clock menu more-arrow no yes mobile

Filed under:

Ringing the Post - The Season Where Hockey Took a Back Seat

Ringing the Post is a new hockey feature here at Five for Howling that will run on Mondays.  Special thanks to pbcoyotes for coming up with the name.

The 2010 - 2011 NHL season may come to an end this evening in Boston, and, if not, it will Wednesday night in Vancouver.  The season has seen the usual assortment of storylines: from Shea Weber  getting league wide recognition, to the Finnish Flash appearing to be ageless, to the Washington Capitals winning the Eastern Conference and then flaming out in the postseason for a second straight year, the Canucks with a  dominant performance on their way to a President's trophy, Steve Yzerman  making the Bolts relevant again, and Mark Recchi still pulling on a sweater and producing on the biggest stage.

Lamentably, this NHL season likely won't be remembered for any of the marvelous things I listed above.  Instead, it is likely to be recalled for the negatives from this past eight and a half months.  The first things likely to come to mind for most hockey fans will be Matt Cooke's antics and Colin Campbell's e-mails.  The NHL has always had a problem with issues involving discipline and player safety.  The problem the league now faces is that the tide of public and media sentiment has finally reached critical mass.   It is more than casual sports fans or sports media people who don't follow the sport that are complaining.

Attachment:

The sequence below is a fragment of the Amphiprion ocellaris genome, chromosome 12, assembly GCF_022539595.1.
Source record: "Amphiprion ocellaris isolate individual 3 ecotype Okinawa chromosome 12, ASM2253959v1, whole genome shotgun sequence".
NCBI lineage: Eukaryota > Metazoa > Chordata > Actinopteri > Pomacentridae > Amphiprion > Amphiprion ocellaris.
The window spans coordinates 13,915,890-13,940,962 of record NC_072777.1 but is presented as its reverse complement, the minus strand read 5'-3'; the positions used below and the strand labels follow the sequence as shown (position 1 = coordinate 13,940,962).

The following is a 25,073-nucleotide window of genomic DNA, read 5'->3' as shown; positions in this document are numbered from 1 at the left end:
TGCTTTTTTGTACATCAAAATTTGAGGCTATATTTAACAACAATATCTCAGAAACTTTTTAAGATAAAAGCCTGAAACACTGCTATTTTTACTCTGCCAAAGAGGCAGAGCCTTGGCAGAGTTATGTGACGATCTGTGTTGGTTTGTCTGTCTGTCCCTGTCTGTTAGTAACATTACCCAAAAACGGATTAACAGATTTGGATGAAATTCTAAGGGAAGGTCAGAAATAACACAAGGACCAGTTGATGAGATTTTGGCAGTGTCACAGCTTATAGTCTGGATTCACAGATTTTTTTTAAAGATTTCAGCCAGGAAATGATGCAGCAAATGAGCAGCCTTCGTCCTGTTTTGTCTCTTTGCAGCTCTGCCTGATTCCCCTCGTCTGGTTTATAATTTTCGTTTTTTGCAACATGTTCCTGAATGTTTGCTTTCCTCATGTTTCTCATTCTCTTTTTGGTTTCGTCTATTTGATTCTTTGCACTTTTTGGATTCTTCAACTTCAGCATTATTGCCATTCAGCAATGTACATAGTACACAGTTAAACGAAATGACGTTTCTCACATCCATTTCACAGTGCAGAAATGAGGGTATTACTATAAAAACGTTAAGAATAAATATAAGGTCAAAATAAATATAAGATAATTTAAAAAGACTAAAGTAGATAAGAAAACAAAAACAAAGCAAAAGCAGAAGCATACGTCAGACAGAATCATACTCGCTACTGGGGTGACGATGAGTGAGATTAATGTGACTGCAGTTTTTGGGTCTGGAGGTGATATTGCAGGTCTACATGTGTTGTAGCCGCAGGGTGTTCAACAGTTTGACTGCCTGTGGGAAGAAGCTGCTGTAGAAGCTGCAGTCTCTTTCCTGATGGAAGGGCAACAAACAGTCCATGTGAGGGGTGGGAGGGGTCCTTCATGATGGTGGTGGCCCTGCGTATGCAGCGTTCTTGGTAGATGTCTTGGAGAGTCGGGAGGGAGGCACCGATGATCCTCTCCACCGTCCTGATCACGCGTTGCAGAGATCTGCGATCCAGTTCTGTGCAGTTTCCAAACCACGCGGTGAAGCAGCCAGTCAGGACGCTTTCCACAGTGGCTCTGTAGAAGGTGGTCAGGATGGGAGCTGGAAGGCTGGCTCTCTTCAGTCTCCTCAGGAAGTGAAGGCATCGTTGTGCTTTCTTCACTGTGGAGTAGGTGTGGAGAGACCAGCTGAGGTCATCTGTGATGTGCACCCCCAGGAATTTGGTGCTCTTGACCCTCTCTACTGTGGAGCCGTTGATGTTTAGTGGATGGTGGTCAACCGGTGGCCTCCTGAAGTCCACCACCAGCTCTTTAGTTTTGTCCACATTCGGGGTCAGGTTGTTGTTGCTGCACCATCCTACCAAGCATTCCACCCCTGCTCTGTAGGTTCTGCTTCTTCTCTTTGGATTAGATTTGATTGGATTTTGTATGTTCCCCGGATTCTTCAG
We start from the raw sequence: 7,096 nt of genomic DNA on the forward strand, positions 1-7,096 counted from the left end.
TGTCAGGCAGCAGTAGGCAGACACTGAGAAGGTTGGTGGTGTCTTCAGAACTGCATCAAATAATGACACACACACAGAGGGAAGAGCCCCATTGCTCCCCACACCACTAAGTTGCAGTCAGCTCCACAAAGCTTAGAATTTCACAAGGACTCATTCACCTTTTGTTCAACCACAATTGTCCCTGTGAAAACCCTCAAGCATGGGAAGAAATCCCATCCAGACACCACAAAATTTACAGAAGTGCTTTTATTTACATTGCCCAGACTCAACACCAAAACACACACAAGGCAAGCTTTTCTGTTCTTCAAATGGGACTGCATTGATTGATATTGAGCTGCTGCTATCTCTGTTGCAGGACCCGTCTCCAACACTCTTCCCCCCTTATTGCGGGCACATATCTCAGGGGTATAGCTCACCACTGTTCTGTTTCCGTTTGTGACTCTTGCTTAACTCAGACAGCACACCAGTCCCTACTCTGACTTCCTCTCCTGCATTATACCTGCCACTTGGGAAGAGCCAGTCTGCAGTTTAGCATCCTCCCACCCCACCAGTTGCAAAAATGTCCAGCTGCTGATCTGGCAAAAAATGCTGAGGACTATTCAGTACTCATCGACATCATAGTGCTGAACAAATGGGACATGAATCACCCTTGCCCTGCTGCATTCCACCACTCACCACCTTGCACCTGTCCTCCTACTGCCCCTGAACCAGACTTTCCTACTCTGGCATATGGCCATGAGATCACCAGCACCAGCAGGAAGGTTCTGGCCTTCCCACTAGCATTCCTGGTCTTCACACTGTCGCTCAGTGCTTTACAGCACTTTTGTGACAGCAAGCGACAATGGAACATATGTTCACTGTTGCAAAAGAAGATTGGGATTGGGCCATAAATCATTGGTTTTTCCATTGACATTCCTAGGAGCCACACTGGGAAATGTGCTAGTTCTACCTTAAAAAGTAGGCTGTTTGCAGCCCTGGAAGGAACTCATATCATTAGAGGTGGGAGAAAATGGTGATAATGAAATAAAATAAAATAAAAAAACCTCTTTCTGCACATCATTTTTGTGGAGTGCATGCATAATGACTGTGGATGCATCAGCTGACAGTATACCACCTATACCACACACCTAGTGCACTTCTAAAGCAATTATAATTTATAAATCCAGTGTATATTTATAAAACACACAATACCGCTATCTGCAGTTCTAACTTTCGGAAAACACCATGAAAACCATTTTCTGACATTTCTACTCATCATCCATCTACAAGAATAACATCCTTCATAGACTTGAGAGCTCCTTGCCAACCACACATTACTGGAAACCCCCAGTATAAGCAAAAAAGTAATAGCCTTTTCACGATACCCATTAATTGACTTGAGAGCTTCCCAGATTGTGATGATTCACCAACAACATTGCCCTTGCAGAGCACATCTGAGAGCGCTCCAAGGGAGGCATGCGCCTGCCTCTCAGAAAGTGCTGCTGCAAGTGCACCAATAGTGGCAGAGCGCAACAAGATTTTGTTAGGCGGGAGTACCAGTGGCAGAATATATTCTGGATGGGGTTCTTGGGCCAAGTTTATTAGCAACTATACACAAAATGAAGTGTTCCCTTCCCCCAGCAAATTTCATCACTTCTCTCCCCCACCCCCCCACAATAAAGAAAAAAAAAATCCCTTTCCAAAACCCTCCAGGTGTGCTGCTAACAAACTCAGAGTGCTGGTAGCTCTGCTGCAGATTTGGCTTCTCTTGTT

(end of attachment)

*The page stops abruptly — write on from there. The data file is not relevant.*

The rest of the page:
Until the league makes changes in the sport to actually address how it is perceived by the majority of people in this country, it will likely struggle to gain much more than the minor foothold it has in the sports landscape in the United States.  I can live with things if 10 years from now we remember Matt Cooke's 2010- 2011 season more than Teemu Selanne's if that means Cooke's antics and all of the drama around the league inconsistent discipline of players generated new policies in terms of player safety and discipline in the league.  If not, then I'll be sad that an opportunity to make real changes was missed.